A state with a unique wine history in Mexico and the world…

Above all else, Coahuila is important in terms of viticulture in Mexico because it is home to the oldest vineyard in the country as well as in all of the Americas. While it wasn’t the first place where the Spanish planted grapes in the country after arriving, it is the oldest region in which viticulture has been continuously practiced at a single establishment, from the founding of Casa Madero in 1597 (Vinícola San Lorenzo at the time) up until today. Today, the state produces a variety of different wines, including sweet wines, fortified wines and high-quality dry wines, as well as other distilled beverages made from grapes, giving it an industry that is very hard to generalize.


Church at Casa Madero
The historic original church of Santa Maria de las Parras, at the side of modern-day Casa Madero, decked out for the vendimia celebration.

Viticulture in Coahuila started upon the arrival of European explorers in the region in the mid-1500s, who stumbled upon the Parras region while searching for gold and precious metals. The town of Parras de la Fuente, at the time an indigenous population, was surrounded by multiple oases, which was a very important aspect for the development of agriculture in the desert region of northern Mexico. In addition, the region was home to a species of grapevine native to the Americas, which from the beginning signaled that it would be an excellent place for viticulture in particular.

In 1597, Casa Madero was founded following a donation of land from King Philip II of Spain for the purpose of the production of grapes for wine and brandy in the New World. The following year, the Misión Santa María de Parras was re-founded (the first mission had to be abandoned due to resistance from the indigenous population) to evangelize the area as well as to expand Christianity in the colony. This establishment was later an essential factor in the continued history of wine production of the establishment, as in 1699, Charles II of Spain prohibited the production of wine in New World colonies for fear of it competing with Spanish wines, with the sole exception of wine produced for religious purposes. For this sole reason, the Parras Valley was able to maintain its winemaking tradition, albeit on a much smaller scale, up until the lifting of this prohibition at the time of Mexican independence.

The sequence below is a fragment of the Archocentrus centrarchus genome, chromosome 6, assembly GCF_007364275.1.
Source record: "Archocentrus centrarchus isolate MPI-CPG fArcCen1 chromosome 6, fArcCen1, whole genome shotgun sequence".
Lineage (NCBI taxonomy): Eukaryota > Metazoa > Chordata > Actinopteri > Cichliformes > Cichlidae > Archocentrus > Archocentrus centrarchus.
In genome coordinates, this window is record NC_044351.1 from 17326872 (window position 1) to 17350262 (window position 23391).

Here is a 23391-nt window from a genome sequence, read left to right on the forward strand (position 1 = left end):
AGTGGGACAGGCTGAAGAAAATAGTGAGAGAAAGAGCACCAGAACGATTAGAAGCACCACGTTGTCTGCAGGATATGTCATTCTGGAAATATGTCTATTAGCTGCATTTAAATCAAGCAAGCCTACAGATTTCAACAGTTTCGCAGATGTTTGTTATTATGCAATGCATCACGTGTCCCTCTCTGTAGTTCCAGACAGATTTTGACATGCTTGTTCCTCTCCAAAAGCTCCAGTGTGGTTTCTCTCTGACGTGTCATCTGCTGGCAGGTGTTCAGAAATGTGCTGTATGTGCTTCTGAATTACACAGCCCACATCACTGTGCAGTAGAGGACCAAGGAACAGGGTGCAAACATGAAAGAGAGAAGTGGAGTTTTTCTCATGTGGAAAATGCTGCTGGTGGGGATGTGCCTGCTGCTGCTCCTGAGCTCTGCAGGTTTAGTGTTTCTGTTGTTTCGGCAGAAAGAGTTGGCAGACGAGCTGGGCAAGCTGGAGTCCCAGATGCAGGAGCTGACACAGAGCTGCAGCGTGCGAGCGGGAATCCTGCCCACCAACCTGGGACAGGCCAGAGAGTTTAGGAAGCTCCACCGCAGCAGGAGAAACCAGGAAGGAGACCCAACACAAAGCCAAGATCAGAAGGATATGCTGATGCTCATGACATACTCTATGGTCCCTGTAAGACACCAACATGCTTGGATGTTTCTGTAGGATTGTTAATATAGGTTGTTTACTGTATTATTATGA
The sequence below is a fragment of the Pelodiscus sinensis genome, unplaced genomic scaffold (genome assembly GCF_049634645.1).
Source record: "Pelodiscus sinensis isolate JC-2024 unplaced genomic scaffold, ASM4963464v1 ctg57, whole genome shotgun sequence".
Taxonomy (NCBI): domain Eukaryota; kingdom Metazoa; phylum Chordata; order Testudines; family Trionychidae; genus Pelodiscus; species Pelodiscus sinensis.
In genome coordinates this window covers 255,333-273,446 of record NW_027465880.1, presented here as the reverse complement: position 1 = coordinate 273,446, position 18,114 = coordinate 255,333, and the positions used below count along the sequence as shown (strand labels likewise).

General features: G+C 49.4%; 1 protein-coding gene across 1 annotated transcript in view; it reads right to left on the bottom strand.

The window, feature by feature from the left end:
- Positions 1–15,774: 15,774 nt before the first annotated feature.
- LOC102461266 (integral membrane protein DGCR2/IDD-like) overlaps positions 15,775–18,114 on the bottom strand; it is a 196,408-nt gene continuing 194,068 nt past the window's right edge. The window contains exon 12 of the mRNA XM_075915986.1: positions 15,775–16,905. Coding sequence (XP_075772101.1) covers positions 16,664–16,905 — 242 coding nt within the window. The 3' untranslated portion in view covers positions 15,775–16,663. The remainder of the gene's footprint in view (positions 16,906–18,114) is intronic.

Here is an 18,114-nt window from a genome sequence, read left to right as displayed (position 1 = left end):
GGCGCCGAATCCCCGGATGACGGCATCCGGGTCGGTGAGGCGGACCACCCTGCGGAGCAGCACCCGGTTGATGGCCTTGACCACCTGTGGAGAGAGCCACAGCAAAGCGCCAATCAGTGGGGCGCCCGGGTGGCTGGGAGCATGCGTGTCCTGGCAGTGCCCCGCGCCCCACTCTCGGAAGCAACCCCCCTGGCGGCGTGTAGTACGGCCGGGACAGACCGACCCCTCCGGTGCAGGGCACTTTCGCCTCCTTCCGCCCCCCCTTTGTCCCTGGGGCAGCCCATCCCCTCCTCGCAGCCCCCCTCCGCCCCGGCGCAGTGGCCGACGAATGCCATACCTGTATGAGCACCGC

It is also important to note that the state has a long history of preparing other beverages made from grapes, including fortified wines, brandy, and aguardiente, which still continue today alongside the production of dry wines.

Bodegas del Perote, Parras, Coahuila
Bodegas del Perote, a historic producer of aguardientes and wines in Parras, Coahuila.


Valle de Parras

The state of Coahuila has multiple winemaking regions. Considering its history and volume, the most well-known region of the state is the Valle de Parras. As mentioned above, Parras is a veritable oasis in the middle of the desert, which is moreover at an average of approximately 1,500 m altitude. The region of the surrounding municipality is subject to multiple microclimates, and in particular around the town of Parras de la Fuente, the climate is temperate and semi-arid. It is characterized by some rain during the summer months and drought during the winter months, which is compensated for by the abundance of spring water in the area. The region is located at a latitude of 25°, which if it weren’t for its high-altitude microclimate, would likely result in temperatures too hot for the production of quality wine.